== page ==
Flurry of Fed Comments Suggest Less Chance of Easing

A week of voluminous Fed speak has confirmed market suspicions that the Federal Open Market Committee has subtly shifted towards a more hawkish stance on additional easing.

United States Federal Reserve
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United States Federal Reserve

Comments from nine of the 17 FOMC members this week did not, on balance, suggest any imminent shift from the current easy money policy.

But they did underscore the belief that began to take hold with the March monetary policy statement that the central bank, given the current forecast, is not planning a third round of quantitative easing .

Even more significantly, it may not even be planning to extend "Operation Twist," the Fed’s current program under which it sells short-term securities in its portfolio and buys longer-dated paper in order to try and drive down long-term rates. The program ends in June.

With the FOMC scheduled to meet in two weeks, the situation could yet change if incoming economic data takes a turn for the worse. But Fed Vice Chair Janet Yellen, who is among the more dovish central bankers, told an audience this week that she did not believe that ending Twist would constitute a tightening of policy.

Yellen’s comments, along with those of New York Fed President William Dudley, prompted Goldman Sachs to raise doubts about its call that another round of QE is on the way.

“For now we are sticking with our forecast that more QE will be announced in June, but we acknowledge that this will clearly require a meaningful deterioration in the data over the next two months, particularly in news on the labor market,” Goldman Chief economist Jan Hatzius wrote in a report.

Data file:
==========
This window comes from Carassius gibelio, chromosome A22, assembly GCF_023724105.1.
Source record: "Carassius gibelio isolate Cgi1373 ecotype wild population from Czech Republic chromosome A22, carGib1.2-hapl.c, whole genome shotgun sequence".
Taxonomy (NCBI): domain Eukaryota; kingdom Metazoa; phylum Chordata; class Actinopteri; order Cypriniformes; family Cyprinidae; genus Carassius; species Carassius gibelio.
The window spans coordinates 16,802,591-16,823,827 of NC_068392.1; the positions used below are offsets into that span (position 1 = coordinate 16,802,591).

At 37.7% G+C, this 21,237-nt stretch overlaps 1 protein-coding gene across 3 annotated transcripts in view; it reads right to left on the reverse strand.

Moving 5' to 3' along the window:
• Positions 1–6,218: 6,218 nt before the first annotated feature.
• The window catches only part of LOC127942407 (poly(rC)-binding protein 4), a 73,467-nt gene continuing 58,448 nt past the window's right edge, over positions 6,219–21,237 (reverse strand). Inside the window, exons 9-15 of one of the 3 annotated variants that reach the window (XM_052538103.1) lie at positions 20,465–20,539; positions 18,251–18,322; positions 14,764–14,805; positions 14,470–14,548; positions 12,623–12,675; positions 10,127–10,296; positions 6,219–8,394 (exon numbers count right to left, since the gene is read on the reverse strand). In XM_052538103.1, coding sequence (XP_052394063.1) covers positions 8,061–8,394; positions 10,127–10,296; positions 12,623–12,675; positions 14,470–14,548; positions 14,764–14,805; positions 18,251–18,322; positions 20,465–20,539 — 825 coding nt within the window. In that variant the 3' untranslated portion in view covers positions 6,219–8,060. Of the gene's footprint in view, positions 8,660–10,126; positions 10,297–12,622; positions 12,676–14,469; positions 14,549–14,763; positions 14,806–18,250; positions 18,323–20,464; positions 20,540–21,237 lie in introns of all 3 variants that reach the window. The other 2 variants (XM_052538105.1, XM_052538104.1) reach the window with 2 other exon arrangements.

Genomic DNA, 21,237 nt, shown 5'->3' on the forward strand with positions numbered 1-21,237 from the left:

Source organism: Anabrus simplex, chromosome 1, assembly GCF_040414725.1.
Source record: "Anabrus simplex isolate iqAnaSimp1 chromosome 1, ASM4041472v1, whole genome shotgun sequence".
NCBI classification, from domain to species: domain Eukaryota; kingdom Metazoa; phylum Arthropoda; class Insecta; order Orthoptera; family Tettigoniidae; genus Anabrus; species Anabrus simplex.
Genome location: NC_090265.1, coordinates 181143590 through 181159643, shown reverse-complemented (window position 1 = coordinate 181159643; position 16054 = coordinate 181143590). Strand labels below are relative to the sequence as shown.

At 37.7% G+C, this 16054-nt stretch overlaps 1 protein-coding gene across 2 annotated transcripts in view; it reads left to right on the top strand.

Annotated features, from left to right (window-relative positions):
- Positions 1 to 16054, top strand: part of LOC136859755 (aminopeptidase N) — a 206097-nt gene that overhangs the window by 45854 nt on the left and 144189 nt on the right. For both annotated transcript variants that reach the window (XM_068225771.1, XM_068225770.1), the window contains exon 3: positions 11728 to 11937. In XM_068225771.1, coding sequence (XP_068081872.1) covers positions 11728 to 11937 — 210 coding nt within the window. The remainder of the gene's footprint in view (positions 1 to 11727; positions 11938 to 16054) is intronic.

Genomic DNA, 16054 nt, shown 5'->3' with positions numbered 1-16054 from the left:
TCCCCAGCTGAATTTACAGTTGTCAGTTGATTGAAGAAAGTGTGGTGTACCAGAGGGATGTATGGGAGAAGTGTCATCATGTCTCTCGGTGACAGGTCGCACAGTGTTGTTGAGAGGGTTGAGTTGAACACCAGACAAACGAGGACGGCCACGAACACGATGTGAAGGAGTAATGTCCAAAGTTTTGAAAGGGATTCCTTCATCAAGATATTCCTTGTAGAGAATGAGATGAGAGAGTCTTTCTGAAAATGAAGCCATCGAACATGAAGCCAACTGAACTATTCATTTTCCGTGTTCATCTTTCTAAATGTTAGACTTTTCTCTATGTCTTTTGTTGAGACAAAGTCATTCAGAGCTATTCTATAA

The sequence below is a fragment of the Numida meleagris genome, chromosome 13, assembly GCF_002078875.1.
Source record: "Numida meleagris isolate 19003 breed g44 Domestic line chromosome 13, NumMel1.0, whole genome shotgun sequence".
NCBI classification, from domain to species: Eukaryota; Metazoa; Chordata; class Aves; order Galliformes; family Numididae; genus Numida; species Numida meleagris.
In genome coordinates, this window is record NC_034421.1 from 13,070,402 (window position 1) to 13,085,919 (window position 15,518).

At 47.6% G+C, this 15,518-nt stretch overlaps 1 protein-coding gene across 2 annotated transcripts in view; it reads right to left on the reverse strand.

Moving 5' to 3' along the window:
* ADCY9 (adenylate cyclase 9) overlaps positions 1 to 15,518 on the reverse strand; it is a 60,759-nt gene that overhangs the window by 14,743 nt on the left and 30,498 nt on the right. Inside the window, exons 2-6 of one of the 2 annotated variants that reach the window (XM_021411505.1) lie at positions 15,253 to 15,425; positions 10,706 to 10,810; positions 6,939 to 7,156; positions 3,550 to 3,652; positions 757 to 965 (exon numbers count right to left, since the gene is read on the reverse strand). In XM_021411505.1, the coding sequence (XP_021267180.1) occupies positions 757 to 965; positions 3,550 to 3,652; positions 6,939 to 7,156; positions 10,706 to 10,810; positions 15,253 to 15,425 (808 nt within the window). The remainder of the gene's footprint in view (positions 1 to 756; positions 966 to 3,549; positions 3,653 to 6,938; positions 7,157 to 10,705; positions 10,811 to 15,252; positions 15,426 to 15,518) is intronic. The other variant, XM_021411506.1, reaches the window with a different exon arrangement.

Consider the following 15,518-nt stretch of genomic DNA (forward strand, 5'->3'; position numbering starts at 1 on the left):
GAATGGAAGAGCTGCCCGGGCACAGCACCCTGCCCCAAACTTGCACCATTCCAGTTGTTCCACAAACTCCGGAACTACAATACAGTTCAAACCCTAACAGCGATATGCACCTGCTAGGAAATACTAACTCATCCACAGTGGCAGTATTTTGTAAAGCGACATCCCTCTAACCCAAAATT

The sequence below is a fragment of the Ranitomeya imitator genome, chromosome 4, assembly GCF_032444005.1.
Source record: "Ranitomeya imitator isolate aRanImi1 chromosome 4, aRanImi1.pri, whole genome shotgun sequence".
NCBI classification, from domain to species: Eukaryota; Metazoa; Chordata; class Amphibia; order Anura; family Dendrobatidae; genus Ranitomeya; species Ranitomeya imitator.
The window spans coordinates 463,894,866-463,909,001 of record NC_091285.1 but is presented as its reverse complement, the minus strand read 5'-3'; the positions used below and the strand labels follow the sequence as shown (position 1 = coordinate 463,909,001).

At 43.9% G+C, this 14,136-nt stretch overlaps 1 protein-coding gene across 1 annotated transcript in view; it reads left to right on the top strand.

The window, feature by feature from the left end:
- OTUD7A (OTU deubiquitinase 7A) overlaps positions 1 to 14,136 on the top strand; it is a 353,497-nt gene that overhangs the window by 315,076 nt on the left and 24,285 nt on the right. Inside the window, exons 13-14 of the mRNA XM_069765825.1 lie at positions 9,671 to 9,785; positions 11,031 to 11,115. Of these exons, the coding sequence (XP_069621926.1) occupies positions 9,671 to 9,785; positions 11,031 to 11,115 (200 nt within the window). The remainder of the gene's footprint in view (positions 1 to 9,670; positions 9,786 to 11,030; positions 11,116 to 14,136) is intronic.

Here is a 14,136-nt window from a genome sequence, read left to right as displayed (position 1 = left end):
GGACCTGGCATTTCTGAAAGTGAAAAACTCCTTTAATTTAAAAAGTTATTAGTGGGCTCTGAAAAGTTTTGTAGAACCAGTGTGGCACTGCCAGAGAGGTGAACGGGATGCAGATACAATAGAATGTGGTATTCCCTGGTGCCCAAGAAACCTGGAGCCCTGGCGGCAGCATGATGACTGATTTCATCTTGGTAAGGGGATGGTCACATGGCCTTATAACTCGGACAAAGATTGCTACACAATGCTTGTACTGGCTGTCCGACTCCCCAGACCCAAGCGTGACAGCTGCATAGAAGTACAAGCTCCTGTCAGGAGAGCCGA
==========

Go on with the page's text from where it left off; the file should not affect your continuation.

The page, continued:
Morgan Stanley, following the release of the minutes of the Fed’s March meeting last week, reduced its probability of QE3to one-third from two-thirds.

That is equal to what CNBC found in its Fed Survey, in which respondents reduced the probability of QE3 in the next 12 months to 33% from 48% in January.

There is one more chance for the Fed to change the outlook. Fed Chairman Ben Bernanke speaks for a second time this week at 1 p.m. ET Friday, but he is not expected to talk about monetary policy. He didn’t broach the topic at a speech earlier this week in Atlanta, suggesting he is either satisfied with the market’s current expectations for QE and the April meeting or that he is willing to let the committee find direction on its own.

Public comments suggest that direction won’t be towards additional easing. Dudley noted, for example, that more QE was not risk-free and could prompt inflation anxiety. Leading Fed officials took pains to ensure that the market did not mistake reluctance to ease further with a potential early end to its existing policies.

Yellen spent considerable time in a 20-page speech defending the current forecast to remain easy until late 2014 and emphasizing the amount of slack in the economy and the labor market. While Dudley noted some improvement in the labor market, he also highlighted risks to the economy from foreign economic weakness, and housing and the lackluster nature of the recovery.

Prior to the policy shift that markets began to notice in March, there was a higher probability placed on the possibility of additional QE even if the Fed’s forecast for moderate growth came to pass.

A group of policymakers, which at times seemed to include the chairman, seemed to suggest that the Fed needed to do more because, under almost any scenario, unemployment would remain high for an extended period. This group found it unacceptable that the Fed would miss its employment targets for such an extended period.

But somewhat better jobs numbers from December through February and first quarter GDP growth that now seems to be running around 2.5% combined to erode that rationale. Additional QE now seems reserved for a significant downward shift in the economy that could be brought on by a financial shock out of Europe or extreme tightening in Federal spending.

Among other significant comments this week, Atlanta Fed President Dennis Lockhart, seen as a centrist on policy, said he didn’t see the need right now for additional easing, though he wouldn’t take any policy options off the table. He said more QE would require a “dramatic” negative shock.

Hawks on the board seemed to be emboldened by the shift, with Minneapolis Fed President Narayana Kocherlakota suggesting that the Fed could be forced to tighten in the next six to nine months. However, the market has not been embraced that forecast as reflecting a consensus on the board.